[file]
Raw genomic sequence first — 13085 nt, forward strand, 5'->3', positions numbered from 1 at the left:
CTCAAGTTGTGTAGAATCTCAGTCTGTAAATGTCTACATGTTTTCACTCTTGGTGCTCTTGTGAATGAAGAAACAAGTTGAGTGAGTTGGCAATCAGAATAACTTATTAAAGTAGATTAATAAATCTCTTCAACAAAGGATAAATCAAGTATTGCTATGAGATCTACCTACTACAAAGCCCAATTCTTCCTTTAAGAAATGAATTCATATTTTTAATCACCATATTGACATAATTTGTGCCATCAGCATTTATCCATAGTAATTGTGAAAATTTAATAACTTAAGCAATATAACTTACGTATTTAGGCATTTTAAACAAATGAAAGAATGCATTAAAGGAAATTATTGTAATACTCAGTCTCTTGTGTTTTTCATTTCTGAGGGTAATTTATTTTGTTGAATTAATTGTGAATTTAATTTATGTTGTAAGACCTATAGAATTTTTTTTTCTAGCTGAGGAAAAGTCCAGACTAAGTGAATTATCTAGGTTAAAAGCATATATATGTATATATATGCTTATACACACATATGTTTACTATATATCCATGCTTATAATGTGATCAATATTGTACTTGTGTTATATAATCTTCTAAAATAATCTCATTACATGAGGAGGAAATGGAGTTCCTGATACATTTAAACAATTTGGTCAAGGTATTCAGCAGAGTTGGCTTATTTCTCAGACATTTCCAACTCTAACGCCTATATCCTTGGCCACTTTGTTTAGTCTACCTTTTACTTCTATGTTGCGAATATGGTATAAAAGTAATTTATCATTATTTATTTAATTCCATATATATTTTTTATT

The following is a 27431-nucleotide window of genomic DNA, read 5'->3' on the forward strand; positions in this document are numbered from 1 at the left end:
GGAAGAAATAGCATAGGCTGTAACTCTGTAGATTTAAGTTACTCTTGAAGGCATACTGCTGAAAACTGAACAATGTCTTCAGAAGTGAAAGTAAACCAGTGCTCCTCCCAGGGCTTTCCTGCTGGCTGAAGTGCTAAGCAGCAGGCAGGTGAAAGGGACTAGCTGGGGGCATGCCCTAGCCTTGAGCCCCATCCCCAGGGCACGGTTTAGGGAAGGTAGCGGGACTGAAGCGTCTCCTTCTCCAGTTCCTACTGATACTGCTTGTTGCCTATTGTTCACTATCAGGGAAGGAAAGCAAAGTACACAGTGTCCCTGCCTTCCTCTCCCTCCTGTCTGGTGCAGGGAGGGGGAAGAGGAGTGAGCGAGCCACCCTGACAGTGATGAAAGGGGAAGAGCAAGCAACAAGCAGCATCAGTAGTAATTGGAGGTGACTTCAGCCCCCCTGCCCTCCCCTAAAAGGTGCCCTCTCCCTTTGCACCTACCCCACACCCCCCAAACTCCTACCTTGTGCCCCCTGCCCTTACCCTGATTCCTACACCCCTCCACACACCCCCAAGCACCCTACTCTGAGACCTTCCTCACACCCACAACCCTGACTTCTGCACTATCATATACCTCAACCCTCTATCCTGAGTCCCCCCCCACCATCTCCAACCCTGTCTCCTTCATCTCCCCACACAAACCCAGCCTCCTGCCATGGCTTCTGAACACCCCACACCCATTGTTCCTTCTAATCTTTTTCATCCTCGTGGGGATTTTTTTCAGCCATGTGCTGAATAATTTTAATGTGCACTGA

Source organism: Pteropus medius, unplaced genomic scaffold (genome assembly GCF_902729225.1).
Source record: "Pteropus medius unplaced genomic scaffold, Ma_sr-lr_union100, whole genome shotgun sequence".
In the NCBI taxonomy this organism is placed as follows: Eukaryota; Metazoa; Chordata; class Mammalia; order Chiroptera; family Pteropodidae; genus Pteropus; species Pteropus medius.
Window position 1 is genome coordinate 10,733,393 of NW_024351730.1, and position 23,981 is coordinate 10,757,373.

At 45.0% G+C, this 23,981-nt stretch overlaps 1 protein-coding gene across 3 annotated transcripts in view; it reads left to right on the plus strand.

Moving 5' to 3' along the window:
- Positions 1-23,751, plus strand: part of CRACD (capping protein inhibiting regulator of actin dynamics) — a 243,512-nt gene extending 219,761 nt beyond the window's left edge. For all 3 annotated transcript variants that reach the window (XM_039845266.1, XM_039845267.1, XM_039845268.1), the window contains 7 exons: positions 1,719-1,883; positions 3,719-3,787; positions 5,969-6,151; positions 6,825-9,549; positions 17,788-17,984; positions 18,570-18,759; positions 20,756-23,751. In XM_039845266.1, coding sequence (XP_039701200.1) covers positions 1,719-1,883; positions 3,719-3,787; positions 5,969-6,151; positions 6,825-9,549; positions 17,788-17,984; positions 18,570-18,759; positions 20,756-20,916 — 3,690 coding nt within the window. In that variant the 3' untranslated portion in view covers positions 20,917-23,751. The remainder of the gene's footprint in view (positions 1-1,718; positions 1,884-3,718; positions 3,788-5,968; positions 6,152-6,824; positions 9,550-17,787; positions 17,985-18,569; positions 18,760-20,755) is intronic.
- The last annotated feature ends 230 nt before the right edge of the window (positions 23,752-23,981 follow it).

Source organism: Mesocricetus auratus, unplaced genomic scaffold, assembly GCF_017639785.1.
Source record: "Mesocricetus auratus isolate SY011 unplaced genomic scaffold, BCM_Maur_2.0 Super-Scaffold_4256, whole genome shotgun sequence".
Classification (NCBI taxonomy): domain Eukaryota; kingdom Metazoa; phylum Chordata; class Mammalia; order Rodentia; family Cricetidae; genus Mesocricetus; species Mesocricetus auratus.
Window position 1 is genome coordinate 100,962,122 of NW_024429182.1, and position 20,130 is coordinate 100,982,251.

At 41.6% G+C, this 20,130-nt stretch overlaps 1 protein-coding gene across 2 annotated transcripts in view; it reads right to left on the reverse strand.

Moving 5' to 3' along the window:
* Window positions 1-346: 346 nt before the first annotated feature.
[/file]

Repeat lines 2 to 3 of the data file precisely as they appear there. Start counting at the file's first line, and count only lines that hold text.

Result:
CTCAAGTTGTGTAGAATCTCAGTCTGTAAATGTCTACATGTTTTCACTCTTGGTGCTCTTGTGAATGAAGAAACAAGTTGAGTGAGTTGGCAATCAGAATAACTTATTAAAGTAGATTAATAAATCTCTTCAACAAAGGATAAATCAAGTATTGCTATGAGATCTACCTACTACAAAGCCCAATTCTTCCTTTAAGAAATGAATTCATATTTTTAATCACCATATTGACATAATTTGTGCCATCAGCATTTATCCATAGTAATTGTGAAAATTTAATAACTTAAGCAATATAACTTACGTATTTAGGCATTTTAAACAAATGAAAGAATGCATTAAAGGAAATTATTGTAATACTCAGTCTCTTGTGTTTTTCATTTCTGAGGGTAATTTATTTTGTTGAATTAATTGTGAATTTAATTTATGTTGTAAGACCTATAGAATTTTTTTTTCTAGCTGAGGAAAAGTCCAGACTAAGTGAATTATCTAGGTTAAAAGCATATATATGTATATATATGCTTATACACACATATGTTTACTATATATCCATGCTTATAATGTGATCAATATTGTACTTGTGTTATATAATCTTCTAAAATAATCTCATTACATGAGGAGGAAATGGAGTTCCTGATACATTTAAACAATTTGGTCAAGGTATTCAGCAGAGTTGGCTTATTTCTCAGACATTTCCAACTCTAACGCCTATATCCTTGGCCACTTTGTTTAGTCTACCTTTTACTTCTATGTTGCGAATATGGTATAAAAGTAATTTATCATTATTTATTTAATTCCATATATATTTTTTATT

The following is a 27431-nucleotide window of genomic DNA, read 5'->3' on the forward strand; positions in this document are numbered from 1 at the left end: